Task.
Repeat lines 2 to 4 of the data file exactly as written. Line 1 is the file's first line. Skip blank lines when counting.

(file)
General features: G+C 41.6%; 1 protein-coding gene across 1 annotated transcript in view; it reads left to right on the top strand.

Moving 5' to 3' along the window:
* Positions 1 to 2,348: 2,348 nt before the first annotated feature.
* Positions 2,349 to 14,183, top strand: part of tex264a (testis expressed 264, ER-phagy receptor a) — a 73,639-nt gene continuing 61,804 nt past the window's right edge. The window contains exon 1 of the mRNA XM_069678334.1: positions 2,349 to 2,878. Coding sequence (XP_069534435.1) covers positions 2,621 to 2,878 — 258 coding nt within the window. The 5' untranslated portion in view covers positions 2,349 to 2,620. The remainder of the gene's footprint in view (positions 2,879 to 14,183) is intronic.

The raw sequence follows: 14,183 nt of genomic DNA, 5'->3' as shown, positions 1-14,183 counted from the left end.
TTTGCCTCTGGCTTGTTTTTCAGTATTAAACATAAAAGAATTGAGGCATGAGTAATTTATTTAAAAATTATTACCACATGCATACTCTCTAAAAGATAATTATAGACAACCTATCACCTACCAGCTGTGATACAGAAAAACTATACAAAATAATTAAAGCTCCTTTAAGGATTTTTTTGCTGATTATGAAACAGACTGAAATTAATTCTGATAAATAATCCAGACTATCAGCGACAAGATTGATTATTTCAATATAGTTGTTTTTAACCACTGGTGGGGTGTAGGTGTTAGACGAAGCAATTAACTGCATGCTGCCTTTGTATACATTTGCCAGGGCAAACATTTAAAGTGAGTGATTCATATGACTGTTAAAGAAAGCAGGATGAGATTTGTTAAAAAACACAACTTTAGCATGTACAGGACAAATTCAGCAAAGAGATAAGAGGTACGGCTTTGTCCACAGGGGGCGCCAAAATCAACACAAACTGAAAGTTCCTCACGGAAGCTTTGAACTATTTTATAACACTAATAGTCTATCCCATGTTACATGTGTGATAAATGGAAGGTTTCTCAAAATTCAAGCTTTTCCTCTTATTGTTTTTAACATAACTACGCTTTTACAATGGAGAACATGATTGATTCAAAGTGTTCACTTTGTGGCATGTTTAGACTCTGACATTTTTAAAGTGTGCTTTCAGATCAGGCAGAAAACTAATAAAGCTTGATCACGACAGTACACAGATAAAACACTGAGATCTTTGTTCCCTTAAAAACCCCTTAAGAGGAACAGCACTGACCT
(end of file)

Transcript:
Moving 5' to 3' along the window:
* Positions 1 to 2,348: 2,348 nt before the first annotated feature.
* Positions 2,349 to 14,183, top strand: part of tex264a (testis expressed 264, ER-phagy receptor a) — a 73,639-nt gene continuing 61,804 nt past the window's right edge. The window contains exon 1 of the mRNA XM_069678334.1: positions 2,349 to 2,878. Coding sequence (XP_069534435.1) covers positions 2,621 to 2,878 — 258 coding nt within the window. The 5' untranslated portion in view covers positions 2,349 to 2,620. The remainder of the gene's footprint in view (positions 2,879 to 14,183) is intronic.